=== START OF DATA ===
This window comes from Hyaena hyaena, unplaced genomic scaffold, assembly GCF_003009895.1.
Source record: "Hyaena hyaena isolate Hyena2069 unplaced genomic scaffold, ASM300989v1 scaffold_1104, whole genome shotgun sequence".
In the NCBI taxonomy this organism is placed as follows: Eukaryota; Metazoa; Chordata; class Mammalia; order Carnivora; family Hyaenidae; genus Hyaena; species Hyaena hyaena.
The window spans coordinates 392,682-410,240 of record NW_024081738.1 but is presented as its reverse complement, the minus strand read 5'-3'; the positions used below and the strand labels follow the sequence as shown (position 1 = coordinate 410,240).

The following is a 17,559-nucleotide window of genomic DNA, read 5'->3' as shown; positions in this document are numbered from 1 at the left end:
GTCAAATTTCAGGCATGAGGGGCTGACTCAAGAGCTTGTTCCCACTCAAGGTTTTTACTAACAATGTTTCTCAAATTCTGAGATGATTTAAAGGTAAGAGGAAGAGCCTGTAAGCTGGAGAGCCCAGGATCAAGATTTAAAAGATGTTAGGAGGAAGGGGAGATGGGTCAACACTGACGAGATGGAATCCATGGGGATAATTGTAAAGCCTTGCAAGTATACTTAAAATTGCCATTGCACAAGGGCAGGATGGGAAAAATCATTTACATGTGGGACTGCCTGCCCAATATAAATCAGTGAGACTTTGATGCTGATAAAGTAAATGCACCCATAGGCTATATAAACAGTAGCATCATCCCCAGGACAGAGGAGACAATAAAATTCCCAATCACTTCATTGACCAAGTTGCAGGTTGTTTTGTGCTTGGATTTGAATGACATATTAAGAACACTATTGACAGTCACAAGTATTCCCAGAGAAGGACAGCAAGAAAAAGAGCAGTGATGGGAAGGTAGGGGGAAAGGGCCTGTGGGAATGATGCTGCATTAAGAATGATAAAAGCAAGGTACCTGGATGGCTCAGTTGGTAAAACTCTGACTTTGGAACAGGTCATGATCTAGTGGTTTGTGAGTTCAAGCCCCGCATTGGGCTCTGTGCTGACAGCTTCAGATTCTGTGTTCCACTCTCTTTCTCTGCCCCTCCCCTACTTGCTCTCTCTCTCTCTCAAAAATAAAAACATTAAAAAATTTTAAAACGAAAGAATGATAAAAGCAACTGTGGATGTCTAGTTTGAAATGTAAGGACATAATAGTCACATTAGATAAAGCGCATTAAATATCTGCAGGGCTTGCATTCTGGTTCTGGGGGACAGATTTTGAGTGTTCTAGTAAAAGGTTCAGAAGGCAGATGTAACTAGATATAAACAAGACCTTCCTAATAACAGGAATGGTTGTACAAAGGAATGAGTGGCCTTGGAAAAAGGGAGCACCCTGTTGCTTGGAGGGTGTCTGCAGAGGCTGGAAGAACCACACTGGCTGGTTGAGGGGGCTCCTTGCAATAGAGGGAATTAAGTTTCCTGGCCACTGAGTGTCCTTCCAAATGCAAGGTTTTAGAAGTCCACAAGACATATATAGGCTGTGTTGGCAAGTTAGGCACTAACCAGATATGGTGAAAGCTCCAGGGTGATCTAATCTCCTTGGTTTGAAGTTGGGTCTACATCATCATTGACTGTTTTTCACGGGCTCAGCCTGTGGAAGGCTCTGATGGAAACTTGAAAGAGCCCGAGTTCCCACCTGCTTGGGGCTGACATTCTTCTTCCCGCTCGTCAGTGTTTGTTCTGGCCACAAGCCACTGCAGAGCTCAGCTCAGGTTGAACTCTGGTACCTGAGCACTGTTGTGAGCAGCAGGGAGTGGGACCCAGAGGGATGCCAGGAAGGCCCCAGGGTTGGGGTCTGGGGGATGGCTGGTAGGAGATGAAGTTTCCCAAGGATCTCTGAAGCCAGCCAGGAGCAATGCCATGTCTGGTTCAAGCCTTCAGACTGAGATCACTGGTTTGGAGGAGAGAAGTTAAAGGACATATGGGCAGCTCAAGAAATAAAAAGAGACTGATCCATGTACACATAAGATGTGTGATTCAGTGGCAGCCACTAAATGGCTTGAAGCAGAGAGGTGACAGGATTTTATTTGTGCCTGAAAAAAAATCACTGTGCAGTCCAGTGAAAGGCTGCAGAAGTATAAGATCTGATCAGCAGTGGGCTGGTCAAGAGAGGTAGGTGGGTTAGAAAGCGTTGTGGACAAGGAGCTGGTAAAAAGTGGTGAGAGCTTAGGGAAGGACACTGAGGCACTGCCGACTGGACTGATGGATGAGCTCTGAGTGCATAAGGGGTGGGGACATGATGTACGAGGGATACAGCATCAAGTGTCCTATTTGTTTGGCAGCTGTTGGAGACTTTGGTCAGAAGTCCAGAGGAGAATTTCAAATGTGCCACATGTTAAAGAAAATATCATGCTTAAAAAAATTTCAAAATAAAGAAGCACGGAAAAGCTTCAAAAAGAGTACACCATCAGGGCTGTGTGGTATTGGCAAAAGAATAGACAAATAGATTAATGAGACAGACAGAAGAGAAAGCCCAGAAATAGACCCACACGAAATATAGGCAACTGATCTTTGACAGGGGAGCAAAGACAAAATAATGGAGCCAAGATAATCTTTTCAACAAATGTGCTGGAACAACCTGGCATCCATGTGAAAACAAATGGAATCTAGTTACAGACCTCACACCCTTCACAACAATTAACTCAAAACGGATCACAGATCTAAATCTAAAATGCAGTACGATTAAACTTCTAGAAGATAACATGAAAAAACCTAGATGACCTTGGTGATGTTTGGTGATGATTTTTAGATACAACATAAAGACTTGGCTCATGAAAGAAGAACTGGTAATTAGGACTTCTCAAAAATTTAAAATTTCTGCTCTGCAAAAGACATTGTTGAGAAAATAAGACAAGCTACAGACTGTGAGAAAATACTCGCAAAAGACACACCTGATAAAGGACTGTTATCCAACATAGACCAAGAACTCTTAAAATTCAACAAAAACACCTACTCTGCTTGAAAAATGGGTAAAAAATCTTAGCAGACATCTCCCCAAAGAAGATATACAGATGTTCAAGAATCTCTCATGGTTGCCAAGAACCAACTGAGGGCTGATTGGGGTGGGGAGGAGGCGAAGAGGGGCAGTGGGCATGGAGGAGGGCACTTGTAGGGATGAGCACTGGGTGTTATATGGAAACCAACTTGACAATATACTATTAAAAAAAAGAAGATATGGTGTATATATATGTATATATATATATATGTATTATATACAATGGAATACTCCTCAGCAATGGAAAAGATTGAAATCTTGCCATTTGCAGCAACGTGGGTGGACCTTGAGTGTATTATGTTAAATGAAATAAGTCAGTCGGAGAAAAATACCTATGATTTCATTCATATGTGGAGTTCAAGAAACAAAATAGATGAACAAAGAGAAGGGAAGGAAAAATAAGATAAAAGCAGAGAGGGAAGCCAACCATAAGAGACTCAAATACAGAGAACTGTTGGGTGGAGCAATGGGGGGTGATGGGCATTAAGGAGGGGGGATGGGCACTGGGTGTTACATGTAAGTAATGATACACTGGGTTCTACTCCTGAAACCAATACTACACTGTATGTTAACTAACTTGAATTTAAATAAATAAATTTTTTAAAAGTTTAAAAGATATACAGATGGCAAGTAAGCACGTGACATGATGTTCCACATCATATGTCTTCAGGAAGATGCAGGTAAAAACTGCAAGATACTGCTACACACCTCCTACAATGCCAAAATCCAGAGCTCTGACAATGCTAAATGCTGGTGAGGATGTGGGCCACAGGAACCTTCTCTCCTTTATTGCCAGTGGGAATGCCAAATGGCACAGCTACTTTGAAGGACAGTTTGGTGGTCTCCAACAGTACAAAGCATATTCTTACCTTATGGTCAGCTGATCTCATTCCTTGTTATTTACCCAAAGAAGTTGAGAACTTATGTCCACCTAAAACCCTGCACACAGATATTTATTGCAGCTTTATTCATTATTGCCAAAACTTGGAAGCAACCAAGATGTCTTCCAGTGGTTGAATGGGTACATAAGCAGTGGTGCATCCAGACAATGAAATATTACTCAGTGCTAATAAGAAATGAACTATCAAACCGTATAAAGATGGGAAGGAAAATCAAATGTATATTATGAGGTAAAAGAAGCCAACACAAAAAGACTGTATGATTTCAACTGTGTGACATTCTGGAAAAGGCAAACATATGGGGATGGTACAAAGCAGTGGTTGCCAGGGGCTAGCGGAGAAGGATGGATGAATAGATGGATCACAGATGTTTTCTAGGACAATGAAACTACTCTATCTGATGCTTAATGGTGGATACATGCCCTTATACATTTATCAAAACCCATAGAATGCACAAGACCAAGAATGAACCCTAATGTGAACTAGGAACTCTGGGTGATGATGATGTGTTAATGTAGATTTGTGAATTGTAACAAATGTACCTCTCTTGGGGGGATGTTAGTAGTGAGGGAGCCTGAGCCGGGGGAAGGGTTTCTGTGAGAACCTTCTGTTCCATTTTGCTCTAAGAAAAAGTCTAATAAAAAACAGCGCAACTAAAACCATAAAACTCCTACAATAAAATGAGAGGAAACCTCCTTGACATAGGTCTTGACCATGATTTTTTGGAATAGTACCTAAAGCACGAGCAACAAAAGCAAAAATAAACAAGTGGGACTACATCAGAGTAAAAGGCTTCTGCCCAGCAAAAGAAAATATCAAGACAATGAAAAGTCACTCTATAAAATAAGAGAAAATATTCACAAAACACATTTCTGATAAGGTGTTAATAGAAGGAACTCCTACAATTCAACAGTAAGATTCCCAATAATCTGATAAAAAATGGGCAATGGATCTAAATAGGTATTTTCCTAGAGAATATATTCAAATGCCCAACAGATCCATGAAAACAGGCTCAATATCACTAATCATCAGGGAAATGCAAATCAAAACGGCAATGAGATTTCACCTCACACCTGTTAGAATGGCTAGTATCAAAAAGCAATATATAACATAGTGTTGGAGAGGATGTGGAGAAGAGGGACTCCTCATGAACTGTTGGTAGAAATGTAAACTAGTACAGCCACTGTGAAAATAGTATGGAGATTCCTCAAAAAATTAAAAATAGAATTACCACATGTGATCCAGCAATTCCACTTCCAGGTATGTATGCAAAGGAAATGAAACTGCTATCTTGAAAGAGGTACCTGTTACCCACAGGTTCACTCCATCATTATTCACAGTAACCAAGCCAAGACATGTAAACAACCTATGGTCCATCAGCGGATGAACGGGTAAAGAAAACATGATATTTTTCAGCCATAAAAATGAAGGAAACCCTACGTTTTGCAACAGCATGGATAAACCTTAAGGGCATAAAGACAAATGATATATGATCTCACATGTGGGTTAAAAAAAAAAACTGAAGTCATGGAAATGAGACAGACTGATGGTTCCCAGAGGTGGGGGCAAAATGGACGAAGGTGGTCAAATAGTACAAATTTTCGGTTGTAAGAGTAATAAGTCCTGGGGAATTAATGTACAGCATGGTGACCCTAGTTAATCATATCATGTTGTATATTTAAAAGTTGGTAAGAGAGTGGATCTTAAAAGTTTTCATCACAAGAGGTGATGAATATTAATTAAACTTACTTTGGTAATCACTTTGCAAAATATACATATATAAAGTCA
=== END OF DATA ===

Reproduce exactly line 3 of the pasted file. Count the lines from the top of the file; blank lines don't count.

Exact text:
In the NCBI taxonomy this organism is placed as follows: Eukaryota; Metazoa; Chordata; class Mammalia; order Carnivora; family Hyaenidae; genus Hyaena; species Hyaena hyaena.